FERC Commissioner John Norris on March 1 likened transmission development to parenthood as there is a need for “a tremendous amount of patience” and “you [have] to be in it for the long haul.”
In his keynote address at Infocast’s Transmission Summit 2012 held in Washington, D.C., Norris, who has been re-nominated to serve on FERC, said the biggest obstacle to building transmission in the country has been the inability to reach a consensus or decision on cost allocation.
FERC Order 1000 empowers the regional planning entities to come to an agreement on how to allocate costs for regional projects – for regional cost allocation, he said. “[Costs] have to be roughly commensurate with the benefits, so if you don’t benefit, you don’t pay,” he said. “[A]ll throughout Order 1000 we erred on flexibility, recognizing there are differences within regions and trying to let each region come up with their own resolution.”
He likened the cost allocation debate to a method involving rolling the dice that he and his wife employed to resolve arguments among his sons.
“The son who rolled the highest number still thought this was a great way to resolve this problem, but … the other two didn’t like this game any better than any other effort we tried to put forward,” he said, adding that is similar to what has happened in the cost allocation debate process throughout the regions.
“Everyone wants to be the biggest winner,” he said, adding that if everyone can accept that building new transmission will be beneficial, then regions can come up with a cost allocation formula that everyone can agree to.
If they cannot, there will be a record within that process by which FERC can make the decision, he said.
A key element of Order 1000 is the requirement for interregional discussions about joint projects and cost allocation for transmission within and between regions, he said.
Norris noted that he grew up on a farm in Iowa and was raised with the philosophy that it is better to talk to your neighbors, especially when building fences – they could split the cost for equipment that neighbor might also benefit from.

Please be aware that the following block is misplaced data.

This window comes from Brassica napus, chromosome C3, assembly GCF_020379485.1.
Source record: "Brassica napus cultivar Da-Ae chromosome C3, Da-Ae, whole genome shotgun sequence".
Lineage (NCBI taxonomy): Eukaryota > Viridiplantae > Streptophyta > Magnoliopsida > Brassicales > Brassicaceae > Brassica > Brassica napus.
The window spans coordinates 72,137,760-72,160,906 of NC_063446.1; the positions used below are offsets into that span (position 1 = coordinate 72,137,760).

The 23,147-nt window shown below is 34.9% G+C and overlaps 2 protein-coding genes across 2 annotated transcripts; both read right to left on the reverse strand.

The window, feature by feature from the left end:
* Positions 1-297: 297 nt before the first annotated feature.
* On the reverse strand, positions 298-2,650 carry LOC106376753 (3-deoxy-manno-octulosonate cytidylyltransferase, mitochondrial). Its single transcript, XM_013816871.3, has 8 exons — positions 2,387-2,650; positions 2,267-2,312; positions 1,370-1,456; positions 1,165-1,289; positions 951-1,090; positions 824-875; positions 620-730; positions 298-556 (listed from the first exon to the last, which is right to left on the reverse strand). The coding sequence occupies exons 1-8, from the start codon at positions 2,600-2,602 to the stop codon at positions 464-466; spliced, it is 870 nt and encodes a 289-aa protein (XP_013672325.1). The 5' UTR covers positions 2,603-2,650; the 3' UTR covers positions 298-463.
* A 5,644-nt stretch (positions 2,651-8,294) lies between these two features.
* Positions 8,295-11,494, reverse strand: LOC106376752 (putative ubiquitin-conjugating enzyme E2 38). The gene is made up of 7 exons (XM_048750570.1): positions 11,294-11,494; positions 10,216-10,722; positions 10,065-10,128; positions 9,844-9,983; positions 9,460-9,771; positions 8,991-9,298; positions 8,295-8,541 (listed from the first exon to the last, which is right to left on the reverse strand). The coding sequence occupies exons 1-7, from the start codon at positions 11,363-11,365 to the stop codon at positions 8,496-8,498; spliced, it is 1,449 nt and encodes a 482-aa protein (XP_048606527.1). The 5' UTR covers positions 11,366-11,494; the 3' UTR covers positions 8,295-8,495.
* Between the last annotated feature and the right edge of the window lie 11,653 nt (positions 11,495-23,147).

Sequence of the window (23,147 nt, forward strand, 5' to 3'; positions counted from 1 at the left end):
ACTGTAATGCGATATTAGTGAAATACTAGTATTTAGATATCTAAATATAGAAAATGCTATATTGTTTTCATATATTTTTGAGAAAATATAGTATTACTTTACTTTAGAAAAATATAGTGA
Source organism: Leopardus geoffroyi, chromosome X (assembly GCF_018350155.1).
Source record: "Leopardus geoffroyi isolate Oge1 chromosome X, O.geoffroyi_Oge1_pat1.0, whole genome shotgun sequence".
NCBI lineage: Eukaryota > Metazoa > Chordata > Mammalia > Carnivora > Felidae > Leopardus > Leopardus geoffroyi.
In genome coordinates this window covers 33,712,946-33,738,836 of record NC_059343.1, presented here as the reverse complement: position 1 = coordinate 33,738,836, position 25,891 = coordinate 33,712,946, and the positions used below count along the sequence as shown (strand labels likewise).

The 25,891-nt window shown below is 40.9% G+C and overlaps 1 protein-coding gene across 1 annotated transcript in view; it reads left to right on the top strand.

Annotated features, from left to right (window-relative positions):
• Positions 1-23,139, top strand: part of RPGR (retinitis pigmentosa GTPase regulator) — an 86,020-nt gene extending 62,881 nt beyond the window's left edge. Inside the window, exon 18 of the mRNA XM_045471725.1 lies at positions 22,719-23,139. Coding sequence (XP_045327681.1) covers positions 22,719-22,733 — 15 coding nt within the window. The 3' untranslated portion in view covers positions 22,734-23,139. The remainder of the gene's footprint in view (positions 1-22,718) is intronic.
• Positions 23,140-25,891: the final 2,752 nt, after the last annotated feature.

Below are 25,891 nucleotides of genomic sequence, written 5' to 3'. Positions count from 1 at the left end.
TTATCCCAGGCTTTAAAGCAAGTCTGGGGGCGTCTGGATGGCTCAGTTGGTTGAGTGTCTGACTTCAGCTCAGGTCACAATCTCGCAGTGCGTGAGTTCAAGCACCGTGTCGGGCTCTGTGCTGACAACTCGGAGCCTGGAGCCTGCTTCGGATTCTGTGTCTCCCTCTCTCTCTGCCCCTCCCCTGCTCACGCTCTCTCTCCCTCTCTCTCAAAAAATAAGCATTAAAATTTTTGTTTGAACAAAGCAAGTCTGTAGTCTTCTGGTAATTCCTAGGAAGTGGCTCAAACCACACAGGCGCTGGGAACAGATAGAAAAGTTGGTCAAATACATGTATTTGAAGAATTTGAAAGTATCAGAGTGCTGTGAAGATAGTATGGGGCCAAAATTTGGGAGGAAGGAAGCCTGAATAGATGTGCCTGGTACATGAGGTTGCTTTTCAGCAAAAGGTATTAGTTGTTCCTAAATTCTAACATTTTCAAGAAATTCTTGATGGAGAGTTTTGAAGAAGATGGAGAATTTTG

“I think the same occurs across regions, so if we can, through Order 1000, get regions talking more…[then] people can at least see the vision of how we can plan our system more efficiently for the long haul and achieve some of these national and local objectives by building a transmission system, a grid, that can support many different public policy initiatives, a competitive marketplace and a more efficient transfer of power across the regions.”
Among other things, he said transmission is a method to achieve the most efficient energy system possible in this country. “I think there are huge opportunities for this country to lower our dependence on foreign fuel, to lower our emissions and our carbon footprint and work towards a more sustainable energy system,” he said. “But to achieve that, we’re going to have to have a combination of both long-haul transmission and a robust distributed generation system throughout this country.”
The United States is making a substantial investment in high voltage transmission, in part due to past underinvestment, FERC Commissioner Cheryl LaFleur said in her keynote address on Feb. 29.
A big driver of this investment is the significant change in where the country gets its power supply. “States and federal agencies and market participants are making different decisions about how they balance that cost, reliability and the environment in making different choices about how we’re going to generate electricity in the future,” she said.
Factors driving investment include renewable portfolio standards and an increased reliance on natural gas for generation, LaFleur said.
Transmission has considerable benefits for customers, including enhancing reliability, making markets work better to reduce costs and connecting new power sources, she said.
Like Norris, she explained Order 1000, noting, for instance, that it required that regional planning groups look at transmission projects that are driven by public policy requirements.
“The idea is not to mandate scenario planning but to actually deal with laws that are on the books because that’s what we think is in our jurisdiction to require,” she said, noting that states will have a big role in the process, as the laws in question are mostly theirs.
Given the need for transmission infrastructure, an important precursor includes deciding what transmission is going to get built, LaFleur said.
“What Order 1000 does try to do is not answer the question of what transmission gets built, who’s going to pay for it [and] who’s going to build it, but set up a process through which the companies that are building the transmission and the regions can try to address those issues,” she said.